Vote for North Virgil’s Very Own Arasele Torrez

Arasele Torrez, Lockwood Elementary
Arasele Torrez, Lockwood Elementary; Summer 2018

In the throes of Los Angeles, where traffic jams crowd out hopes of a day when the world might move differently, it can be difficult to imagine things actually changing. Yet when one encounters stories of the shakers and movers right in our midst, it’s clear that even if it appears like we’re only slouching in limbo out here, things are actually moving around us each day. Arasele Torrez tells one such cuento.

Age: 28

Where are your parents from? Do you know how they met and/or when they were married? My parents are from San Luis Potosi, Mexico. They met when my dad was visiting their town of Rio Verde in 1989. My parents never got married. However, they have been separated for over eight years now.

When did you all arrive to the Virgil Village community? We arrived to the neighborhood in July 1999 when I was nine years old. So we’ve lived in the community here for almost 20 years now.

Were you the first in your family to go to college? And how many people from your graduating class do you know who went to college? I was the first in my family to go to college. I graduated from Marshall High School in 2008 and went on to UC Davis, where I graduated in 2012. I was also the first in my family to get my master’s degree (Cal State Northridge, 2015). I don’t know how many people from my graduating class also went on to college. However, I’m sure there are statistics available somewhere.

What made you decide to return to Virgil Village? And how did you start to become an advocate for people here? Ever since I was very young, I always loved being of service to my family and neighbors, and volunteering at school. I went to Davis with the idea of returning to East Hollywood and giving back to make a difference. Los Angeles is my city and I can’t picture myself leaving again. I learned so much in college. In particular, I loved my Chicano Studies social policy class, in which I was able to focus my research on East Hollywood, its economy, educational makeup, labor and health statistics. When I learned that our statistics showed a low-income and vulnerable community here, it increased my desire to get involved.

Arasele Torrez, 'Virgil Village'
Arasele Torrez, ‘Virgil Village’; Summer 2018

When did you first get involved with the East Hollywood Neighborhood Council? I had learned about the council when I researched the different groups making up East Hollywood, and decided to run for a seat on the board not long after college in September 2012 to become the Virgil Village North Representative. But my race was contested with two other candidates. Although I beat the gas station owner, I lost to the incumbent by about 16 votes. However, because I truly cared about my community, unlike other candidates who lose, I chose to stick around. I was then appointed as the Student Representative because I was taking courses at LACC for my paralegal program. Since then, I’ve been a part of the neighborhood council for over six years.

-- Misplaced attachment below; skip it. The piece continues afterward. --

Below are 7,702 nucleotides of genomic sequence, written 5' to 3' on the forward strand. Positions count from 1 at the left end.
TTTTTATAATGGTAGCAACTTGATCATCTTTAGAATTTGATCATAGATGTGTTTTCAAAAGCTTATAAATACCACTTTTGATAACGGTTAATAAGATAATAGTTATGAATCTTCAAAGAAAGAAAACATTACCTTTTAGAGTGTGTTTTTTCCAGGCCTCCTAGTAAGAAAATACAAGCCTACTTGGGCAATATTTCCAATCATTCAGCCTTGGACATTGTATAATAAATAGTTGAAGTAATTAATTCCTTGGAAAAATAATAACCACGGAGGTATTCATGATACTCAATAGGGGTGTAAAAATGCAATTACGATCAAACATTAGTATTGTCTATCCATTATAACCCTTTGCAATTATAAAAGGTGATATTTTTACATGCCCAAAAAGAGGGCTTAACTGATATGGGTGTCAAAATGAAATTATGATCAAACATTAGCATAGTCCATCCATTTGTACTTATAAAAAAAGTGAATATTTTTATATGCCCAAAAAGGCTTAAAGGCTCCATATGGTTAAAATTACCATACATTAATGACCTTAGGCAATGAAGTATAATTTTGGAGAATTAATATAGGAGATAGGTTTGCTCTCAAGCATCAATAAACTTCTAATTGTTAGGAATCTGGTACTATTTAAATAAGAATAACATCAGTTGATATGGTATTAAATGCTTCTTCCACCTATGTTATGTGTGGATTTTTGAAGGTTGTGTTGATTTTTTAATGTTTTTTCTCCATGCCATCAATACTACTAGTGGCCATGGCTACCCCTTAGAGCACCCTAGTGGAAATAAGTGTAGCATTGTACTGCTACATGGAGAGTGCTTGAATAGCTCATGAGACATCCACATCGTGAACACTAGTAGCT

Where do you see yourself and this work going within the next three to five years? I’m not sure where I’ll be in three to five years. Hopefully, I’ll still be living in Virgil Village and making an impact if my landlord doesn’t sell us out like other owners have done to several families in the neighborhood. I hope to stay involved locally, and making a difference for the community, for the low-income and underrepresented, in whatever job I have.

Lockwood and Madison, 'Virgil Village'; Spring 2018
Lockwood and Madison, ‘Virgil Village’; Spring 2018

Would you have any advice for other people looking to become more involved in their neighborhood? If so, what would you say is a good way to start? I would say, if you live within LA City Council districts, first look and see what neighborhood council you belong to. You can start by attending their monthly governing board meetings. Just by attending a meeting and voicing some of your concerns, it’s a start to becoming involved in your community.